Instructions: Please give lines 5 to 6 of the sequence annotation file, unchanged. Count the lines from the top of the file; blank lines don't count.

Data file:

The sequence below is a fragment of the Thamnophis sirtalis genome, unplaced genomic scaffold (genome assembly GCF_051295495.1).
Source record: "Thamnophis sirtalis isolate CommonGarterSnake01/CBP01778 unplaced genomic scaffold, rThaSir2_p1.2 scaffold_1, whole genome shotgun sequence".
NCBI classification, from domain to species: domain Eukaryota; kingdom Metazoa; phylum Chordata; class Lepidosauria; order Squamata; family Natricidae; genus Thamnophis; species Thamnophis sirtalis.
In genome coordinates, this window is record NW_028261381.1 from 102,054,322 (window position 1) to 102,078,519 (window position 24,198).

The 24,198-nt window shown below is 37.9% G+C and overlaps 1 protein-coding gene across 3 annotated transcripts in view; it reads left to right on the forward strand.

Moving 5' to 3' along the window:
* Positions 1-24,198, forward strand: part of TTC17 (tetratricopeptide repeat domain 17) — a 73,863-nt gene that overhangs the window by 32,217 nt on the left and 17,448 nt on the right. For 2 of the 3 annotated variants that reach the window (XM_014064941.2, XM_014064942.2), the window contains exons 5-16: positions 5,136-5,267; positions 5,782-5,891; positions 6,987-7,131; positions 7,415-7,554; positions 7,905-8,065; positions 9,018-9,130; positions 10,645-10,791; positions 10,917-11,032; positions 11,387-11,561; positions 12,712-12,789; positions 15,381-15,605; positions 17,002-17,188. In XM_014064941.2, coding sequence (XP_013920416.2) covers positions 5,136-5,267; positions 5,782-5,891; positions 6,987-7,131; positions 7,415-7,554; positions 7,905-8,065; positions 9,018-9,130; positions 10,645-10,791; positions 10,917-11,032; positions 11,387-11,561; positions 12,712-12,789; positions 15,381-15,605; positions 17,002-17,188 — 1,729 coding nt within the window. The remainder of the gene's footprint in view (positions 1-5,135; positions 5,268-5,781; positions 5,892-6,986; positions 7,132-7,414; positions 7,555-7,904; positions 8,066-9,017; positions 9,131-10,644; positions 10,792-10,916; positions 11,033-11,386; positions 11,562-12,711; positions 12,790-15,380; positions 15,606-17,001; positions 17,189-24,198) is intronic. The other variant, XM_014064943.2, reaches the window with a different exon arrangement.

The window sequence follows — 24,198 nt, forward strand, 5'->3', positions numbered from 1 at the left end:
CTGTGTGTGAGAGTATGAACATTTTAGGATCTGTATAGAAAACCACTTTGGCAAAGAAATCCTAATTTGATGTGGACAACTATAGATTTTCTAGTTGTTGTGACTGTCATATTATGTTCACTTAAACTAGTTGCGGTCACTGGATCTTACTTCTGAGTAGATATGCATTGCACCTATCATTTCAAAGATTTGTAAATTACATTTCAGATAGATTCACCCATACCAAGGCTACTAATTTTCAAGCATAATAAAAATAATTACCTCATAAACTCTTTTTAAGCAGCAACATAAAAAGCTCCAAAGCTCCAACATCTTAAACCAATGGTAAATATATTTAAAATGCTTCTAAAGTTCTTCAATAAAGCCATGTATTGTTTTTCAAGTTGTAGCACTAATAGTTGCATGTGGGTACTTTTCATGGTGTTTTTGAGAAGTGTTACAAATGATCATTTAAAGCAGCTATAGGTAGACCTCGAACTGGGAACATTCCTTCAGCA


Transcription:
The 24,198-nt window shown below is 37.9% G+C and overlaps 1 protein-coding gene across 3 annotated transcripts in view; it reads left to right on the forward strand.

Moving 5' to 3' along the window: